Long gone are the days when turning on the heat meant simply lighting a fire.
Today’s consumers have more fuel options and delivery systems to choose from than ever before, and it’s easy to get lost in the torrent of information.
Fuel prices are constantly in flux, subject to demand, technology, and availability. Today’s money-saver could be tomorrow’s money-pit. Now, it’s also imperative to weigh the environmental impact of various systems.
Dale Wiegand works in sales for Wulf Brothers. If you’re not building a new home, he said the best choice for those trying to balance cost-effectiveness and environmental impact in a replacement heating system is a hybrid geothermal heat pump system.
“As fuel prices rise, your payback on a hybrid system is quicker,” he said. A hybrid system relies on a heat pump that would operate at temperatures down to about 30 degrees. When the temperature goes lower, a traditional system – gas, propane, etc… – would kick in, much as a hybrid car works. In the summer, the heat pump functions as an air conditioner.
At last year’s prices for propane, fuel oil and electricity, the payback period for a hybrid system would be as little as three to four years. Prices are down this winter, so the payback is a little longer, but still relatively fast. If more people had hybrid systems, Wiegand said it could mitigate several problems.
“It would save so much fuel, and it would drive down demand and prices of fuel,” he said.
Most of us expect to replace a heating system no more often than once every 20 years, if not longer. This means that making your best economic choice requires a guess at the future prices of fuel sources.
Since nobody is predicting the immanent demise of the sun, solar heat is a great option, if you have the money. Solar hydronic heating is efficient, but the systems are prohibitively expensive for many to install. So one must gauge the long-term price horizon and availability for wood, electric, fuel oil, propane, and natural gas. If that were easy, our nation wouldn’t be at the energy crossroads it is.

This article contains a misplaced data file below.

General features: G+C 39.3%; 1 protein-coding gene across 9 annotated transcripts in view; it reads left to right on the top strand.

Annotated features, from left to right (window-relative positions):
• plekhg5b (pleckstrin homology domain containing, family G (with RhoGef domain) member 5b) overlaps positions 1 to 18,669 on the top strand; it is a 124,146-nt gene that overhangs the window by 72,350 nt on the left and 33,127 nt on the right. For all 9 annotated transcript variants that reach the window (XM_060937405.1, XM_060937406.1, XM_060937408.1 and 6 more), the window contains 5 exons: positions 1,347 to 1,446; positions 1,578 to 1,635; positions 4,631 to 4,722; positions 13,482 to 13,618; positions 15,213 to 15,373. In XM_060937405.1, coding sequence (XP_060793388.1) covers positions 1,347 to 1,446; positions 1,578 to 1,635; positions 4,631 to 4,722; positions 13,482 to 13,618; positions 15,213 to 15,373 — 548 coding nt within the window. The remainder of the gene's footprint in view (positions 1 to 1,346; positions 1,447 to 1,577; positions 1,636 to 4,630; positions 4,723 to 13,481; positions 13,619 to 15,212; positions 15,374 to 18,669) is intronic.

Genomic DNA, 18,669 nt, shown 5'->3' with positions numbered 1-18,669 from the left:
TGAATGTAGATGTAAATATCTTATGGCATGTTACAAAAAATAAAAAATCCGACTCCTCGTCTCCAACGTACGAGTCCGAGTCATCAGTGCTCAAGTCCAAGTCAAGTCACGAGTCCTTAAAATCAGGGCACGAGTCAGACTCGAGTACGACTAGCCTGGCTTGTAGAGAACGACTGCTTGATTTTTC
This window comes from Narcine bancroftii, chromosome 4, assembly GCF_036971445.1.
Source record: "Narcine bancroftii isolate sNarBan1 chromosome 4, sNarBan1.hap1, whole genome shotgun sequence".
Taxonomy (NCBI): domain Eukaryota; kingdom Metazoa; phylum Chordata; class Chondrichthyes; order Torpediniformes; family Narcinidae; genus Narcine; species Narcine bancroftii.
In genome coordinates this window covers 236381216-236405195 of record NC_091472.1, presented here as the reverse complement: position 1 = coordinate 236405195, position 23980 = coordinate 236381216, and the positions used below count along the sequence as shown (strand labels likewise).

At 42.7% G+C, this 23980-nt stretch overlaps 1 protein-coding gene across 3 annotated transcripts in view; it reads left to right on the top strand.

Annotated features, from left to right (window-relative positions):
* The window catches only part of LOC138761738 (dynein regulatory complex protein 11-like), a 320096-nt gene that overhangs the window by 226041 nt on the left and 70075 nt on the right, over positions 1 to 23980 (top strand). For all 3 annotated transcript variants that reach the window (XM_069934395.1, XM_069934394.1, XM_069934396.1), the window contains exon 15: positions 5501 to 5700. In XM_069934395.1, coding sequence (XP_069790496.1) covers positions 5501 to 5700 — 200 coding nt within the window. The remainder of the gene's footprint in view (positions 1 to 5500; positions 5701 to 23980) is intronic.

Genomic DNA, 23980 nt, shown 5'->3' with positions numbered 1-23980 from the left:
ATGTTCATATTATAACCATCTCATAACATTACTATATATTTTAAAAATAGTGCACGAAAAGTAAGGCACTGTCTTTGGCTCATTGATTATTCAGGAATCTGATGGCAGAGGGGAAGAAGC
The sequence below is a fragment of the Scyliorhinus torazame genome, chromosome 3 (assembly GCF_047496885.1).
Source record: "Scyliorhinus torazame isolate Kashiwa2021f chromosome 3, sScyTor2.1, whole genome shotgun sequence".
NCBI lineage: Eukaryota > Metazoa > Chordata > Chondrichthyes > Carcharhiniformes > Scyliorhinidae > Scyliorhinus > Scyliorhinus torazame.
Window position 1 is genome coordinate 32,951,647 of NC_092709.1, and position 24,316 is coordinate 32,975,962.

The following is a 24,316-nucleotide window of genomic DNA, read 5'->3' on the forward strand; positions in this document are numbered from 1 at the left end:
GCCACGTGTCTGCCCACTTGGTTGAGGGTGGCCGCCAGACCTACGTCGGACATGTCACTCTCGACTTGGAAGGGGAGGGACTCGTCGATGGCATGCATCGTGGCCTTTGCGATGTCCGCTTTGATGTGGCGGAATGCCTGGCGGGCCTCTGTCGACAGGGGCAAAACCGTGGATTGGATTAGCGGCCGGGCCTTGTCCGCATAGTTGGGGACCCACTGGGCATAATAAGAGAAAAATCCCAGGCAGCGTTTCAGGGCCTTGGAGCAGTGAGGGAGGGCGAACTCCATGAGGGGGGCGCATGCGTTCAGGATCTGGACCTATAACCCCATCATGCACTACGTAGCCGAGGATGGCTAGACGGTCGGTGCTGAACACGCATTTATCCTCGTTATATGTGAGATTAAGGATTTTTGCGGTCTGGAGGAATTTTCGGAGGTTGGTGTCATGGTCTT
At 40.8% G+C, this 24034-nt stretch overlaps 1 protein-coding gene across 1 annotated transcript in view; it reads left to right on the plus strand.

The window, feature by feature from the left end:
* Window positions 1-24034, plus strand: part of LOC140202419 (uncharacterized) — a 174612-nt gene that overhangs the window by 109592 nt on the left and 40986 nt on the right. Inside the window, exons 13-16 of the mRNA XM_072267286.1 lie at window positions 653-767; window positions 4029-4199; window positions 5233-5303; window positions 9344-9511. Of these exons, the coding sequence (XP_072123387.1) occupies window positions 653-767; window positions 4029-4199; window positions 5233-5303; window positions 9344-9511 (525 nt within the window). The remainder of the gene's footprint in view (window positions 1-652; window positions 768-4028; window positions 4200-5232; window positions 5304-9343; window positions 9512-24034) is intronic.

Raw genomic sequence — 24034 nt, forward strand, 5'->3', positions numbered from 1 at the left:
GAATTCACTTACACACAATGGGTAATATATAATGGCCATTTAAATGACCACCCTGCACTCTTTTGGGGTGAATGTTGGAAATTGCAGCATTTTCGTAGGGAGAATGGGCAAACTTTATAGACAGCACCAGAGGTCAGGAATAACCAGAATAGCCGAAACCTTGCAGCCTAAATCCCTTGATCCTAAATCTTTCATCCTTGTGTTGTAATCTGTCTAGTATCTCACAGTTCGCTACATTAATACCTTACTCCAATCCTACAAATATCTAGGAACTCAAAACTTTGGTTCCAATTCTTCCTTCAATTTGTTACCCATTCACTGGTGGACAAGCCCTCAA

At current prices, a hybrid system will heat the average home for 10 hours for $11.27, about a dollar less than natural gas at $12.23. Fuel oil is about 30 percent higher at $18.75, and propane more than double the cost of a hybrid system at $23.25. The most expensive option is electric heat, at $36.62.
While electric doesn’t initially conjure up the dirty images of oil and gas, it’s important to remember that more than 50 percent of American electricity is derived from coal. Coal burns dirty, requires immense environmental damage in the mining process, and while efficient for heating, so much energy is used just to transport the coal and electricity to the home that it’s total efficiency is much lower.
Wood-burning stoves and wood pellet systems are low-emission methods using renewable resources, but require much more maintenance. Such systems must be loaded with fuel regularly, cleaned, and can’t be left on unsupervised if the owner is leaving the home for several days. It also requires a space to store the wood.
If you have access to a cheap supply of wood this could be your best option, and if you’re planting trees to replace those you burn this method can be carbon neutral. Wood pellet burners are a cleaner version, using compressed wood pellets made from sawmill waste. These are among the cheapest and cleanest heaters.
Factoring price, ease of use, and environmental concern, Wiegand said a hybrid heat system combined with a natural gas (if available) or propane furnace is the way to go. That choice would shield you if fuel prices rise, while minimizing fossil fuel usage. Such a system would likely run about $5,000, if you already have a backup furnace for when the temperature dips lower.